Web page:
Despite a "60 minutes" report that says all of our allies in the war on terror have legalized and taxed online gambling, at the expense mostly of Americans, the U.S. House of Representatives voted, 317-93, today to prevent gamblers from using credit cards to bet online. The bill could also block access to gambling Web sites.

If onling gambling was legalized and taxed as it is in other countries, politicians would soon find the gravy train for campaign contributions a lot more bare.Gee, I wonder if the $6.5 million in gambling interest money lawmakers have taken over the last two years came with some strings about eliminating their competition.

Critics argued that regulating the $12 billion industry would be better than outlawing it. Rep. Barney Frank, D-Mass., said, "Prohibition didn't work for alcohol. It won't work for gambling."

For instance, what's to stop someone from making a deposit into a Paypal account using a credit card and then using that account to pay for gambling?

Voting yes were 115 Democrats, 201 Republicans and one independent.
Voting no were 76 Democrats and 17 Republicans.

Here's how Pennsylvania's representatives voted:

U.S. Rep. Robert A. Brady (D - 01) - Yes
U.S. Rep. Chaka Fattah (D - 02) - Yes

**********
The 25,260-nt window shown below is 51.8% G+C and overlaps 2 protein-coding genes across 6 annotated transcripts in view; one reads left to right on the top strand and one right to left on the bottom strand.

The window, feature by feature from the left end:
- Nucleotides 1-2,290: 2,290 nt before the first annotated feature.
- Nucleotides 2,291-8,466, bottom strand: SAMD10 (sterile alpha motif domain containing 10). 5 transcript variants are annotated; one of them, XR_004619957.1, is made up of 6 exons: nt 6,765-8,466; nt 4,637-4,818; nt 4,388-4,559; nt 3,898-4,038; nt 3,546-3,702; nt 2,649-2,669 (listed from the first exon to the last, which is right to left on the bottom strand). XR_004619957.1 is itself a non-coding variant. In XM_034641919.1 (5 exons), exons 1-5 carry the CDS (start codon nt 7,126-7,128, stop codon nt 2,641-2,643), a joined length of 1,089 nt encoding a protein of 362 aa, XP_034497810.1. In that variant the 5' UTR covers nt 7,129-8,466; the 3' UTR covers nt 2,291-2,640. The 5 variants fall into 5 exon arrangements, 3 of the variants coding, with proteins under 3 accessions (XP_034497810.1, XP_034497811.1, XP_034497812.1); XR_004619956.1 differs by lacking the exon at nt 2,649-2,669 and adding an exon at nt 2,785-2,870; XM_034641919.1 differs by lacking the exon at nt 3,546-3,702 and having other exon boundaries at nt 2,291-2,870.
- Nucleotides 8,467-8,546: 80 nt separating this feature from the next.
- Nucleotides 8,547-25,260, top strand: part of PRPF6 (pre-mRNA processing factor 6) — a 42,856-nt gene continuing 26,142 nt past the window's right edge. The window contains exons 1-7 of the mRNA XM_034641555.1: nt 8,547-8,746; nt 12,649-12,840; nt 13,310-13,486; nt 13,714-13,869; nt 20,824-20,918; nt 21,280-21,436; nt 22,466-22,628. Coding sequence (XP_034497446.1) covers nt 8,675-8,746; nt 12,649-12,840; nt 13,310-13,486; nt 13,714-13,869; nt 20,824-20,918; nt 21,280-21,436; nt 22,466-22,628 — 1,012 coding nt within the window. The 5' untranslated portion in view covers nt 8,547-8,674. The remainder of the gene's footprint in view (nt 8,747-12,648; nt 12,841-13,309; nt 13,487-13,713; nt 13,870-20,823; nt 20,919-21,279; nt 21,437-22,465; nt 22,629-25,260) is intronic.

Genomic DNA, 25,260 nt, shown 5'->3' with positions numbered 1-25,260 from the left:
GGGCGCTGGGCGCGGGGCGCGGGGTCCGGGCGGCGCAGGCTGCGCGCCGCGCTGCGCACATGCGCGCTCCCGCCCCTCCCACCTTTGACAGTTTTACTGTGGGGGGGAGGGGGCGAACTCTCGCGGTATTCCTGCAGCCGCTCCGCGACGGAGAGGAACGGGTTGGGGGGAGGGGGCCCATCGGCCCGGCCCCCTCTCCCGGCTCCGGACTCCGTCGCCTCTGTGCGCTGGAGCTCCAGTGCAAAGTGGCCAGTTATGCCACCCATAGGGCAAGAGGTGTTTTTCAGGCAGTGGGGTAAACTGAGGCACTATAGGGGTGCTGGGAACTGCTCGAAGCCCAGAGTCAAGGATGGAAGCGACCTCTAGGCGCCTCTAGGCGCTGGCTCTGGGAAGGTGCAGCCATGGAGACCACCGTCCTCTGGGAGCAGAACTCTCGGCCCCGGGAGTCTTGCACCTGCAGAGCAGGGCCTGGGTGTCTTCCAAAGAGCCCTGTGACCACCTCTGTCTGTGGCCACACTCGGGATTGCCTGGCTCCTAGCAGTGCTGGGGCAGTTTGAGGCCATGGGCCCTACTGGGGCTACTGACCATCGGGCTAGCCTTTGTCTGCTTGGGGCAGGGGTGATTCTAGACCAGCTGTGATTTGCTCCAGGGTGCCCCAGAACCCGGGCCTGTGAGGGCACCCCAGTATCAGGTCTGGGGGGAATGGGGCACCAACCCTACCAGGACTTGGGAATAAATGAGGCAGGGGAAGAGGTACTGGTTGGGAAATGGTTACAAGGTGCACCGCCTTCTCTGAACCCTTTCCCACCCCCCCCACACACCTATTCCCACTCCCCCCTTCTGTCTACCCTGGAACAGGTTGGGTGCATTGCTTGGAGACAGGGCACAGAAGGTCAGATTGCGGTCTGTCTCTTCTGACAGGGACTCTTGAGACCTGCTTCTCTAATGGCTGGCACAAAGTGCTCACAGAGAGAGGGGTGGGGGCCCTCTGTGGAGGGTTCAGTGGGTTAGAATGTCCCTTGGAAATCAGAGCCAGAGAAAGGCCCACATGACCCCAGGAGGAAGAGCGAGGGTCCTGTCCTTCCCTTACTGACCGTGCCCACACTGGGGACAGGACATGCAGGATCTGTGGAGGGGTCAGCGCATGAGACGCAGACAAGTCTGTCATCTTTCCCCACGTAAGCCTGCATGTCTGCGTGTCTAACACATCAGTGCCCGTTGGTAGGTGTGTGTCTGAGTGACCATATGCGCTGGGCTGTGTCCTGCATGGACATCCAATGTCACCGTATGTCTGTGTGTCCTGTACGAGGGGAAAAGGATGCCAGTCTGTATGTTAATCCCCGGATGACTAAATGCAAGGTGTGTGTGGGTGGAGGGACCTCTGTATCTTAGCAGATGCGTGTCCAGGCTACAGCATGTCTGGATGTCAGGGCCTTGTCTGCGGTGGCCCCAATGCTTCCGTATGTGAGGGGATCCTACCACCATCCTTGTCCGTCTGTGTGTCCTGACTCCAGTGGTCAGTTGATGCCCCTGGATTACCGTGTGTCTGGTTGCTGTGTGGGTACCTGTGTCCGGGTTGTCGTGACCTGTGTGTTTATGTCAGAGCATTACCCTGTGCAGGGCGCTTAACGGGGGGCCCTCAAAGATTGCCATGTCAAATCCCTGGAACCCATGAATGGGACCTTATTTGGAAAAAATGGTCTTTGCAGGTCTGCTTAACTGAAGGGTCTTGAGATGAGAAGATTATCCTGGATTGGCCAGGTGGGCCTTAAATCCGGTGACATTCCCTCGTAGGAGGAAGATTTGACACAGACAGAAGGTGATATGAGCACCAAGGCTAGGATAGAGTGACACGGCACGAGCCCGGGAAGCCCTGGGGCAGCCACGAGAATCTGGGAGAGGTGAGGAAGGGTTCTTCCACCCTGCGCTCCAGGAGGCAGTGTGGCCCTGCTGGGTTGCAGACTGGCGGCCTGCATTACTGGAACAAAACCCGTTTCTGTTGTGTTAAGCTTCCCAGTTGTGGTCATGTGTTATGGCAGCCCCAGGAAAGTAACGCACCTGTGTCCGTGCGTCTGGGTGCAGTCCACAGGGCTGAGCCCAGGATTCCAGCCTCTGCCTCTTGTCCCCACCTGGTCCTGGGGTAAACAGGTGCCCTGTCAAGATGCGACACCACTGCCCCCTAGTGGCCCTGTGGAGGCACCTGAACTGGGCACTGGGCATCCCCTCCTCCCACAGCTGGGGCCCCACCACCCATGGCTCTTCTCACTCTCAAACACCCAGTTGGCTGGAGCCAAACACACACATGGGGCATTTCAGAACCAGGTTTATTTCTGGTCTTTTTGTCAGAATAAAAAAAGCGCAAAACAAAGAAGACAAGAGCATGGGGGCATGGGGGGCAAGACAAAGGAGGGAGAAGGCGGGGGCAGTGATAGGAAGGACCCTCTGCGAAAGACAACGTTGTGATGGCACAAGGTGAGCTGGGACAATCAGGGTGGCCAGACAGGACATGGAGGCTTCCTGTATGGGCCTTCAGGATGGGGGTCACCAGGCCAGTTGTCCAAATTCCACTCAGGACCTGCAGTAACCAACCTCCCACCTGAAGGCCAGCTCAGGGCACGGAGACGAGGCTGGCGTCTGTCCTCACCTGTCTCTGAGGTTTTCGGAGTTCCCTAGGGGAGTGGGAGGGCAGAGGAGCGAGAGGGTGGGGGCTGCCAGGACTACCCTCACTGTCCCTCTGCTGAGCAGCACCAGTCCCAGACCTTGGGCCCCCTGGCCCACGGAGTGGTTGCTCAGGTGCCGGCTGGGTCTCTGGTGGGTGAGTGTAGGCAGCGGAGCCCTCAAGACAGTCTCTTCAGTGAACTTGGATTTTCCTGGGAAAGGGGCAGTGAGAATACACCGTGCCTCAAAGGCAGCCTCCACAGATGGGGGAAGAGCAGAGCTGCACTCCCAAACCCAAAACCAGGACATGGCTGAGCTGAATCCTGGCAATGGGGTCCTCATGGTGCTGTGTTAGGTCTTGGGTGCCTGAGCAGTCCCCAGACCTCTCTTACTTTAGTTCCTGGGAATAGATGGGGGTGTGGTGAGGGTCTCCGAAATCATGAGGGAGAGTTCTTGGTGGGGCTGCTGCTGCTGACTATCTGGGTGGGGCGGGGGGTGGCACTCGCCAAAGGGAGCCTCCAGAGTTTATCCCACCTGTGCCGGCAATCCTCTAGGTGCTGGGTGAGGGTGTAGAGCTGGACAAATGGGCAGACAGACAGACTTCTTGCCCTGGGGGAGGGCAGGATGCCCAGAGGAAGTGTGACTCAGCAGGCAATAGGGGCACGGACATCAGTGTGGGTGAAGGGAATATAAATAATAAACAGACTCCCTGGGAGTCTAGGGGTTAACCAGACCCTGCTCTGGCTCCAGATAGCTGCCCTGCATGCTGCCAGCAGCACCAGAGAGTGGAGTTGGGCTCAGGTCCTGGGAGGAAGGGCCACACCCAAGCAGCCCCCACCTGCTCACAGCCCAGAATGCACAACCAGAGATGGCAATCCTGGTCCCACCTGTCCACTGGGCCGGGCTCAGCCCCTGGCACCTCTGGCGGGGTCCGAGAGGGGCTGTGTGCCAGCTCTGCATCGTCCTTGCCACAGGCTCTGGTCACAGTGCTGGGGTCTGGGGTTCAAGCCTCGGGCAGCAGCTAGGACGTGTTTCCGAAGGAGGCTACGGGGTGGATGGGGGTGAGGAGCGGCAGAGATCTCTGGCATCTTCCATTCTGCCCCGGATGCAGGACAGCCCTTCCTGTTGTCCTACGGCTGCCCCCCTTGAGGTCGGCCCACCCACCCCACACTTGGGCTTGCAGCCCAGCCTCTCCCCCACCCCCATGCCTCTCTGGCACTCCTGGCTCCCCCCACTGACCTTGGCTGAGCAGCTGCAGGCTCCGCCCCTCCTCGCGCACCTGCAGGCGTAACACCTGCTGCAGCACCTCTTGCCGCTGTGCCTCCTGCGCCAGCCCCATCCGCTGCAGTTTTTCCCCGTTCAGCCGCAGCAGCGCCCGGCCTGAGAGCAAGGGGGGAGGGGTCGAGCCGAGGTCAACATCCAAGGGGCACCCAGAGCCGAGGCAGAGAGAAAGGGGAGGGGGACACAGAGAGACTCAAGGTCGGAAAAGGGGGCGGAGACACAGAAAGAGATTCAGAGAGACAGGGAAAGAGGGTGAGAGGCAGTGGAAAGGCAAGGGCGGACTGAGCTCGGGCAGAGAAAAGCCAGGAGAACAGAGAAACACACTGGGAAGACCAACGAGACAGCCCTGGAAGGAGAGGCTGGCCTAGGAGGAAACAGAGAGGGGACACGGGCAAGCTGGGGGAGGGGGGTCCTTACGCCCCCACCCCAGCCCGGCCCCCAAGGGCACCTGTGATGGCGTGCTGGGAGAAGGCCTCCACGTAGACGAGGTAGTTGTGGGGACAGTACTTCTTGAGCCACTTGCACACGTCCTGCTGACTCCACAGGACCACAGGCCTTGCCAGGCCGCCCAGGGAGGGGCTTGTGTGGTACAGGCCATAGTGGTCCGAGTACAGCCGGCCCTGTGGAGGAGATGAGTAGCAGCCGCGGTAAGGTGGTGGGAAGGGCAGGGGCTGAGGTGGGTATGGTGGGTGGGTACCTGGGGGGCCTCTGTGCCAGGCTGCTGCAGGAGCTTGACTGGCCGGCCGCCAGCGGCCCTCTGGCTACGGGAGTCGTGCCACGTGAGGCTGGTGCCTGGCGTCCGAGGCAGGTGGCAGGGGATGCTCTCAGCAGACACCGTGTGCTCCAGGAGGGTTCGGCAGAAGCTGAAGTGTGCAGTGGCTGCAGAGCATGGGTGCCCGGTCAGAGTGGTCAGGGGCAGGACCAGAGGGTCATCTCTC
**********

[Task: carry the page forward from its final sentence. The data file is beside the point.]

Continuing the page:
U.S. Rep. Paul E. Kanjorski (D - 11) - Yes
U.S. Rep. John P. Murtha (D - 12) - Yes
U.S. Rep. Allyson Schwartz (D - 13) - Yes
U.S. Rep. Charles W. Dent (R - 15) - Yes
U.S. Rep. Phil English (R - 03) - Yes
U.S. Rep. Michael Fitzpatrick (R - 08) - Yes
U.S. Rep. Jim Gerlach (R - 06) - Yes
U.S. Rep. Melissa A. Hart (R - 04) - Yes
U.S. Rep. Bill Shuster (R - 09) - Yes
U.S. Rep. Donald Sherwood (R - 10) - Yes
U.S. Rep. John E. Peterson (R - 05) - Yes
U.S. Rep. Curt Weldon (R - 07) - Yes
U.S. Rep. Joseph R. Pitts (R - 16) - Yes
U.S. Rep. Tim Murphy (R - 18) - Yes
U.S. Rep. Todd R. Platts (R - 19) - Yes

U.S. Rep. Tim Holden (D - 17) - No

U.S. Rep. Michael F. Doyle (D - 14) - Did not vote

Of all the "Yes" votes, my favorite belongs to Kanjorski, my former Congressman, who won $19,500 playing blackjack in an Indian Casino in New Mexico in December.